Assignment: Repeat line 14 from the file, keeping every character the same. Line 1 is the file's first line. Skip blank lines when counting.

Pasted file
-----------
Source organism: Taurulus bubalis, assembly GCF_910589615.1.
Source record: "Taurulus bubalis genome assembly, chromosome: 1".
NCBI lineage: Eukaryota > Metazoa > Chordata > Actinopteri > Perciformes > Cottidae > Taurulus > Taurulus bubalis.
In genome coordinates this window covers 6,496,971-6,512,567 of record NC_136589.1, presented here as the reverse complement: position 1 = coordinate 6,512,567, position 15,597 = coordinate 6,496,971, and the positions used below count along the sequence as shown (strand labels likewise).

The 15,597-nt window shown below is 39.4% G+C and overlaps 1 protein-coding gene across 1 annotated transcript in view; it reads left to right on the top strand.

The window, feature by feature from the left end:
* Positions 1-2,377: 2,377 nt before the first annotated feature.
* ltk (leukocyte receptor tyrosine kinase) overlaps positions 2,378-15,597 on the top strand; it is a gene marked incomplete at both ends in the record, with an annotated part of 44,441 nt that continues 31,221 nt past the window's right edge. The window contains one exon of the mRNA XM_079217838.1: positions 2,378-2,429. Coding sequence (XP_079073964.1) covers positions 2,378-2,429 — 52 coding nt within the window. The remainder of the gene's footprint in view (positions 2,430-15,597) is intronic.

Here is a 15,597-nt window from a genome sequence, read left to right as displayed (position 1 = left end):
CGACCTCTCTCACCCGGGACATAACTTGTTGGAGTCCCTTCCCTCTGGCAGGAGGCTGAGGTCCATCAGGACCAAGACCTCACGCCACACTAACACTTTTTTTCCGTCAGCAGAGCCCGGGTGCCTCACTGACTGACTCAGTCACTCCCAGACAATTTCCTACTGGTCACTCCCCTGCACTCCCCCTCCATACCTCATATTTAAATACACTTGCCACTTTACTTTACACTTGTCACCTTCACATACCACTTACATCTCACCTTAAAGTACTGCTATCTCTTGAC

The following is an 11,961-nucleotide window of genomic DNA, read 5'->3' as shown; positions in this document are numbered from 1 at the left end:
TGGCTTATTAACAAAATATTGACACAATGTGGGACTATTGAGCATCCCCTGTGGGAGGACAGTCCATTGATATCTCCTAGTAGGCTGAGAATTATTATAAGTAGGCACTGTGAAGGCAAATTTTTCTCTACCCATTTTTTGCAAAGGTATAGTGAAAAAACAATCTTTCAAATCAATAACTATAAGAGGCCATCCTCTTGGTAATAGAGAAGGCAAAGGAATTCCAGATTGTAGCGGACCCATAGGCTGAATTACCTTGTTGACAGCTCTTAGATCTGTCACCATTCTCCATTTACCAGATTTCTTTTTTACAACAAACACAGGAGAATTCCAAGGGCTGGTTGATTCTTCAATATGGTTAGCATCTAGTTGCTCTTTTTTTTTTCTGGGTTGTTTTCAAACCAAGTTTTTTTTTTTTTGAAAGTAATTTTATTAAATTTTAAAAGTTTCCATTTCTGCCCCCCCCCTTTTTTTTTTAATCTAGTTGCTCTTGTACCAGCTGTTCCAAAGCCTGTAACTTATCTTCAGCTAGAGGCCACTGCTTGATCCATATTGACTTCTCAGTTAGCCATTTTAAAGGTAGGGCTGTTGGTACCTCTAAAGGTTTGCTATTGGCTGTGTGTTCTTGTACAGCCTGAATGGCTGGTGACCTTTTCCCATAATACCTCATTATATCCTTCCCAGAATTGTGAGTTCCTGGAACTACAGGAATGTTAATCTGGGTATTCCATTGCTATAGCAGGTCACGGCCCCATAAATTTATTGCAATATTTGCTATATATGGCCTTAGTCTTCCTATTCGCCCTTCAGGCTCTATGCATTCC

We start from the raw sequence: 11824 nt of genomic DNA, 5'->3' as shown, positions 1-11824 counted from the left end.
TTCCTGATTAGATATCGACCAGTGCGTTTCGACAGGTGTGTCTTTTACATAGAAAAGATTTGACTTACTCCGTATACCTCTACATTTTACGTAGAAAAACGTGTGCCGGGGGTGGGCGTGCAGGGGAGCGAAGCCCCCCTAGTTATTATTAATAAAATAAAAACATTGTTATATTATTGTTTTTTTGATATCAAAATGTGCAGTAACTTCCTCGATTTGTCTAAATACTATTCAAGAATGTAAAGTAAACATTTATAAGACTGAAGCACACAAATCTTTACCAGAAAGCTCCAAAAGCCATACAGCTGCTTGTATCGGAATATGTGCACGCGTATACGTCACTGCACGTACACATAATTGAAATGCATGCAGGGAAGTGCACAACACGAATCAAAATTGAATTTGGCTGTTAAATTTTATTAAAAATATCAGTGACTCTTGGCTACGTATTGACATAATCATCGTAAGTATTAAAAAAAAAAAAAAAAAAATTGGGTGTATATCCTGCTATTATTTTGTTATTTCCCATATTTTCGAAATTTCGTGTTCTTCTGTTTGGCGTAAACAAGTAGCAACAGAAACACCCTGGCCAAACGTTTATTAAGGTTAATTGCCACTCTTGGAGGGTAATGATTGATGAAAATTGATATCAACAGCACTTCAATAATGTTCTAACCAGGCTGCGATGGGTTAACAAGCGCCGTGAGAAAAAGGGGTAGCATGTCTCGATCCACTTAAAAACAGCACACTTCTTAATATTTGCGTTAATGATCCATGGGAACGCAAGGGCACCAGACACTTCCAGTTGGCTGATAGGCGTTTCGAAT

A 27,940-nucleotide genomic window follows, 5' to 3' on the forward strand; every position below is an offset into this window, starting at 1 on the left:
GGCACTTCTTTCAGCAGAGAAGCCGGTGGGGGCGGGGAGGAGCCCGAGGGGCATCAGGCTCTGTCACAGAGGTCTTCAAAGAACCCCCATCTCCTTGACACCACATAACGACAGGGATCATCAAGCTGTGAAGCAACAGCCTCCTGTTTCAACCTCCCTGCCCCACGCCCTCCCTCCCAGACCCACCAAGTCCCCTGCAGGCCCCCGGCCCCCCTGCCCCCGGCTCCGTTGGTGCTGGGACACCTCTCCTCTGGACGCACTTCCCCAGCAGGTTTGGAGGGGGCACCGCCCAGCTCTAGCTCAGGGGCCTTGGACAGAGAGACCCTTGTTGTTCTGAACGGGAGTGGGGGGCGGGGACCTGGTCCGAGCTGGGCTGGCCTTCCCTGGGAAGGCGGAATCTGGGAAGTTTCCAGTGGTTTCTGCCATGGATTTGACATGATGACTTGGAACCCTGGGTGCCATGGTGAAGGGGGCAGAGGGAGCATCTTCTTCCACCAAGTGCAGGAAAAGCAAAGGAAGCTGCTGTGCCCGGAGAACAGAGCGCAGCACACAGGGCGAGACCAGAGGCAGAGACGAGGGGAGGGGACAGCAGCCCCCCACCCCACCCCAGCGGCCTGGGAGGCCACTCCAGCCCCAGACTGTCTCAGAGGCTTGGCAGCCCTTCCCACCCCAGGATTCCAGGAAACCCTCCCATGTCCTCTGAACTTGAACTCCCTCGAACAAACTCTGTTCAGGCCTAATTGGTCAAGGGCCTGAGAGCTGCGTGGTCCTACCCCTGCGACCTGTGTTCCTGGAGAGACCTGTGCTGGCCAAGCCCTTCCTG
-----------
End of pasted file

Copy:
TTCCTGATTAGATATCGACCAGTGCGTTTCGACAGGTGTGTCTTTTACATAGAAAAGATTTGACTTACTCCGTATACCTCTACATTTTACGTAGAAAAACGTGTGCCGGGGGTGGGCGTGCAGGGGAGCGAAGCCCCCCTAGTTATTATTAATAAAATAAAAACATTGTTATATTATTGTTTTTTTGATATCAAAATGTGCAGTAACTTCCTCGATTTGTCTAAATACTATTCAAGAATGTAAAGTAAACATTTATAAGACTGAAGCACACAAATCTTTACCAGAAAGCTCCAAAAGCCATACAGCTGCTTGTATCGGAATATGTGCACGCGTATACGTCACTGCACGTACACATAATTGAAATGCATGCAGGGAAGTGCACAACACGAATCAAAATTGAATTTGGCTGTTAAATTTTATTAAAAATATCAGTGACTCTTGGCTACGTATTGACATAATCATCGTAAGTATTAAAAAAAAAAAAAAAAAAATTGGGTGTATATCCTGCTATTATTTTGTTATTTCCCATATTTTCGAAATTTCGTGTTCTTCTGTTTGGCGTAAACAAGTAGCAACAGAAACACCCTGGCCAAACGTTTATTAAGGTTAATTGCCACTCTTGGAGGGTAATGATTGATGAAAATTGATATCAACAGCACTTCAATAATGTTCTAACCAGGCTGCGATGGGTTAACAAGCGCCGTGAGAAAAAGGGGTAGCATGTCTCGATCCACTTAAAAACAGCACACTTCTTAATATTTGCGTTAATGATCCATGGGAACGCAAGGGCACCAGACACTTCCAGTTGGCTGATAGGCGTTTCGAAT